Human breast milk may not contain sufficient proteins and minerals for preterm infants. Nathalie Charpak et al in Bogota, Colombia report that hind milk better meets preterms' nutritional needs (Pages 1755–1759).
Cannabis was found in the meconium of 5% of newborns in Barcelona, Spain, although only 1.7% admitted gestational drug use, which is reported by Jaime Lozano et al (Pages 1734–1737).
Irene Elgen et al from Bergen, Norway report that children exposed to drugs are somatically healthy and seem to have a normal cognitive development in contrast to children who have been exposed to alcohol during fetal life. However, there was an increased risk of developing ADHD after maternal drug abuse (Pages 1730–1733).
If you happen to have drawn the wrong genes, you may be subject not only to being a long-distance runner but also to diabetes and cardiovascular disease. Fitness seems to attenuate the risk of developing metabolic syndrome among fat children and adolescents according to Joey C Eisenmann (Pages 1723–1729). (See also article by Dirk Vissers et al. this issue, pages 1809–1813). It is encouraging that physical activity has increased among school children in Sweden. (See also article by Anders Raustorp and Johnny Ludvigsson, pages 1824–1828).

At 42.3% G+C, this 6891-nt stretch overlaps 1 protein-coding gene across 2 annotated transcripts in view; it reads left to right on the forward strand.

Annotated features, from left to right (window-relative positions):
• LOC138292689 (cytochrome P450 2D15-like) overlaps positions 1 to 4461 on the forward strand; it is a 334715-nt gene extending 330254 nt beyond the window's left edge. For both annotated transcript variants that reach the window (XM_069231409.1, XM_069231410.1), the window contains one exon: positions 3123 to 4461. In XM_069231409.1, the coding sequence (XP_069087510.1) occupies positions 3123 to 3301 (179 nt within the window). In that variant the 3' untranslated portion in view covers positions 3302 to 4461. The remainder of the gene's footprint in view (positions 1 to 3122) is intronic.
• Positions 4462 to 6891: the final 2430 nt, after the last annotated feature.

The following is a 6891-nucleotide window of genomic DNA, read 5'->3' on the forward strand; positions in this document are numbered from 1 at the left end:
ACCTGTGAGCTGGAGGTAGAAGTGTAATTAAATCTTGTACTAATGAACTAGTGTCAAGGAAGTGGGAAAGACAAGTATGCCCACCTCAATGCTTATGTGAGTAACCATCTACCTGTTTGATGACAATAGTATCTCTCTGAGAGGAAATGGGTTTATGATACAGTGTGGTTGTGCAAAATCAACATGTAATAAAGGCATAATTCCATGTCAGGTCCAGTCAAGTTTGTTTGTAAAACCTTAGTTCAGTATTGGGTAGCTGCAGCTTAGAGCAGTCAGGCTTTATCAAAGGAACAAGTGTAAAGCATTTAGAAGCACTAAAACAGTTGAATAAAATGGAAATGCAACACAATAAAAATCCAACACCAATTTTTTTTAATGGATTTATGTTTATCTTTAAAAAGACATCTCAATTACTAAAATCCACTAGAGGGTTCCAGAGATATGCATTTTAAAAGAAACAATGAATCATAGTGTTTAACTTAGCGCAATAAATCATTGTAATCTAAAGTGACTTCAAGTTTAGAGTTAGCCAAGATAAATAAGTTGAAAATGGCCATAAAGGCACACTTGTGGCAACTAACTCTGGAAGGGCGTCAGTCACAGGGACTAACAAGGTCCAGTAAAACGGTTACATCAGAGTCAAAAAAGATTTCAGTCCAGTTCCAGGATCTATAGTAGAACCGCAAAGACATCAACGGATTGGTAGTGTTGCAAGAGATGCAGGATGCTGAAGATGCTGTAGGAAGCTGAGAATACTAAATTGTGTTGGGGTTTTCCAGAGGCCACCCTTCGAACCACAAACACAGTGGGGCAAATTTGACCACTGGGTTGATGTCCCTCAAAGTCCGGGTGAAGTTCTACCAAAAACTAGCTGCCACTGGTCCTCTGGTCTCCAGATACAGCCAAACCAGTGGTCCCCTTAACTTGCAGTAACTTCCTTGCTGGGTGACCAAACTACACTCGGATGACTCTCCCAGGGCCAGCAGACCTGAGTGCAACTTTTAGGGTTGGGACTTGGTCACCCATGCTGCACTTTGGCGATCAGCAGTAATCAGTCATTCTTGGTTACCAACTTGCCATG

The discovery of hundreds of thousands of children in Romanian orphanages caused an outcry a few years ago. As many as 600 000 children reside in Russian orphanages and the number increases annually. Up to 25 000 of these children have been adopted into North America and Europe. Laurie C Miller et al report about the health status of these children in Murmansk. Many were born after prenatal exposure to drugs and alcohol. A notable proportion of these children were underweight and microcephalic. The orphanages studied in Murmansk were found to provide some beneficial temporary care for children whose parents were unable to care for them (Pages 1765–1769).